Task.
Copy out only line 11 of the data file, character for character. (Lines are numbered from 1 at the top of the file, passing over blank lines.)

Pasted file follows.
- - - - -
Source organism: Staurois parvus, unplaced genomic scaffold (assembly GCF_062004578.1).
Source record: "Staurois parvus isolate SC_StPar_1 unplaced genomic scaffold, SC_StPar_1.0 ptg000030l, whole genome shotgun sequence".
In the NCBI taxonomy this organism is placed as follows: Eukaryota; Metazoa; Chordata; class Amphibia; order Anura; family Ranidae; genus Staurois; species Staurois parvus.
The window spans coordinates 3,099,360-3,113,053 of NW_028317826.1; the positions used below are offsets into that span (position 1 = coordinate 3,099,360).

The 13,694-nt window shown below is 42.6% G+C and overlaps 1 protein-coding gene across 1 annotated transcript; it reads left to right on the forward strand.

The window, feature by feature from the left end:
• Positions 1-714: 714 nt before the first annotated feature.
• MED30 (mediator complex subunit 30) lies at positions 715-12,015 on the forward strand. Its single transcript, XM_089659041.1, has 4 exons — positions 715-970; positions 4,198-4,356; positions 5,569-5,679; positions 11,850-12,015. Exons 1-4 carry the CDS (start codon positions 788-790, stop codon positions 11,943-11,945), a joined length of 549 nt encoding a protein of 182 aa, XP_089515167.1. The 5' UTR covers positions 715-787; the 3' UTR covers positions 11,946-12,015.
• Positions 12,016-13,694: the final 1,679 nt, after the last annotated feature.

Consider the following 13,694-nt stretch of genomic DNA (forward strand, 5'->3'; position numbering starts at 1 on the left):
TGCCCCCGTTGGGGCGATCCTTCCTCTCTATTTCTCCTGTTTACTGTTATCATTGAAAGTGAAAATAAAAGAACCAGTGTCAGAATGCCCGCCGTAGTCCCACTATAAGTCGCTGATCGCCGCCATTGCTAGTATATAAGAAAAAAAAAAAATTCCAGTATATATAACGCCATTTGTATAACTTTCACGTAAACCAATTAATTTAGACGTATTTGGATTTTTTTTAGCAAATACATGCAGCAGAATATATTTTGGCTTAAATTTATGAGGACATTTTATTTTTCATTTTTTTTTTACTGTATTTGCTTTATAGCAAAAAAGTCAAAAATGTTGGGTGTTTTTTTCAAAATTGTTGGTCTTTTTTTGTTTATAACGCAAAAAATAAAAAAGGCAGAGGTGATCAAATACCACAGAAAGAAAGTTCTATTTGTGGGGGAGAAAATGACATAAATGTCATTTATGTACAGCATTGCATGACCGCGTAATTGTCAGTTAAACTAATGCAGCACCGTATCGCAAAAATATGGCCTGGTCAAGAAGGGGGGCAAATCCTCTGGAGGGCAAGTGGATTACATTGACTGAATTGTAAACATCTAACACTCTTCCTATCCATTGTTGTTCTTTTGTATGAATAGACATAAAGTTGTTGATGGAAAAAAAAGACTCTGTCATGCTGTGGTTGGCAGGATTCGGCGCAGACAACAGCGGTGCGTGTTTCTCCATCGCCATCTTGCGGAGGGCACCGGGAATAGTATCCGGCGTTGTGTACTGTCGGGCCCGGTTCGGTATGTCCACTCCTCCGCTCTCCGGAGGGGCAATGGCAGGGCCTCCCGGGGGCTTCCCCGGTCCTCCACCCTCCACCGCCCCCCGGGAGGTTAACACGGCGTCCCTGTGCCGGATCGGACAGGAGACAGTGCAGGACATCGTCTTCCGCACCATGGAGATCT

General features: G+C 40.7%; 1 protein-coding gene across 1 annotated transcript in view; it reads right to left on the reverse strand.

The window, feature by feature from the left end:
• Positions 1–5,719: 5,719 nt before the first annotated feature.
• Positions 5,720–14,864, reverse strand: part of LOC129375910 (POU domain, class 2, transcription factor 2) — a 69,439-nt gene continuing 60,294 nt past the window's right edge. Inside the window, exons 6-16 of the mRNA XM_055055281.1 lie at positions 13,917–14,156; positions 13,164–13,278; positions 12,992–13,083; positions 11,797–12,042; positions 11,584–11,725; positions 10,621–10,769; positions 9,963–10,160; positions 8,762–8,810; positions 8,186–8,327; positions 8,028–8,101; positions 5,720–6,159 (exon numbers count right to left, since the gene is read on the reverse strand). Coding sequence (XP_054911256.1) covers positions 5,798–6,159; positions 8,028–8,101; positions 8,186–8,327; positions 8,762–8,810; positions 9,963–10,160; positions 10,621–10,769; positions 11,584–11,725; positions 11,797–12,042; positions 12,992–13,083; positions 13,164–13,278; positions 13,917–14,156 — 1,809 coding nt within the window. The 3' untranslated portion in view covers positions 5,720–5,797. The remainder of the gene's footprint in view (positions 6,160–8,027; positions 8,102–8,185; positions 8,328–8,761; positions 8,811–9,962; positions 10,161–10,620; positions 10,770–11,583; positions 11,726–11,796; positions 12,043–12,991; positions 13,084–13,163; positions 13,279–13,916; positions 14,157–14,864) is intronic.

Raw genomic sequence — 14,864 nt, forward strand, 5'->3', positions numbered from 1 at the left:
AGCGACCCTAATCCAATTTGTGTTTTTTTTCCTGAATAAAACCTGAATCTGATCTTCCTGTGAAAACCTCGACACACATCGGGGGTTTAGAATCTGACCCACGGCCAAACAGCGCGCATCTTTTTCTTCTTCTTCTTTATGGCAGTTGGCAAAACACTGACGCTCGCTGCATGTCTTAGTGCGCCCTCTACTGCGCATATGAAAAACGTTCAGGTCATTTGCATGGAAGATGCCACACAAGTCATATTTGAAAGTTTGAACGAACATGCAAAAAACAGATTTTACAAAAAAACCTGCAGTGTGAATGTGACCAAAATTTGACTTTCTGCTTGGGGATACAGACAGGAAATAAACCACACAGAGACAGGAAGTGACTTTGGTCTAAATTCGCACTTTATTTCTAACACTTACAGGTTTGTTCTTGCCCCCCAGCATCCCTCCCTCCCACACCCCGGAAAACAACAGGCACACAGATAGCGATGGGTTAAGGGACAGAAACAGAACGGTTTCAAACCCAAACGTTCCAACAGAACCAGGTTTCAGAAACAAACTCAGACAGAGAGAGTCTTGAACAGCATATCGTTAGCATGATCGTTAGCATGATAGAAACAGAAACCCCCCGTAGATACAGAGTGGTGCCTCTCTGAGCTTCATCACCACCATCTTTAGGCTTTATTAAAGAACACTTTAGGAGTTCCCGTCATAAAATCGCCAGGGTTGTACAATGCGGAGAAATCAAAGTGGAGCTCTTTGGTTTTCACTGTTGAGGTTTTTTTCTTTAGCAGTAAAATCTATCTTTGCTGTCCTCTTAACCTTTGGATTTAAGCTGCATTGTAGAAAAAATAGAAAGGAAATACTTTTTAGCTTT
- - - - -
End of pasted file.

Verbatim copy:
TGCCCCCGTTGGGGCGATCCTTCCTCTCTATTTCTCCTGTTTACTGTTATCATTGAAAGTGAAAATAAAAGAACCAGTGTCAGAATGCCCGCCGTAGTCCCACTATAAGTCGCTGATCGCCGCCATTGCTAGTATATAAGAAAAAAAAAAAATTCCAGTATATATAACGCCATTTGTATAACTTTCACGTAAACCAATTAATTTAGACGTATTTGGATTTTTTTTAGCAAATACATGCAGCAGAATATATTTTGGCTTAAATTTATGAGGACATTTTATTTTTCATTTTTTTTTTACTGTATTTGCTTTATAGCAAAAAAGTCAAAAATGTTGGGTGTTTTTTTCAAAATTGTTGGTCTTTTTTTGTTTATAACGCAAAAAATAAAAAAGGCAGAGGTGATCAAATACCACAGAAAGAAAGTTCTATTTGTGGGGGAGAAAATGACATAAATGTCATTTATGTACAGCATTGCATGACCGCGTAATTGTCAGTTAAACTAATGCAGCACCGTATCGCAAAAATATGGCCTGGTCAAGAAGGGGGGCAAATCCTCTGGAGGGCAAGTGGATTACATTGACTGAATTGTAAACATCTAACACTCTTCCTATCCATTGTTGTTCTTTTGTATGAATAGACATAAAGTTGTTGATGGAAAAAAAAGACTCTGTCATGCTGTGGTTGGCAGGATTCGGCGCAGACAACAGCGGTGCGTGTTTCTCCATCGCCATCTTGCGGAGGGCACCGGGAATAGTATCCGGCGTTGTGTACTGTCGGGCCCGGTTCGGTATGTCCACTCCTCCGCTCTCCGGAGGGGCAATGGCAGGGCCTCCCGGGGGCTTCCCCGGTCCTCCACCCTCCACCGCCCCCCGGGAGGTTAACACGGCGTCCCTGTGCCGGATCGGACAGGAGACAGTGCAGGACATCGTCTTCCGCACCATGGAGATCT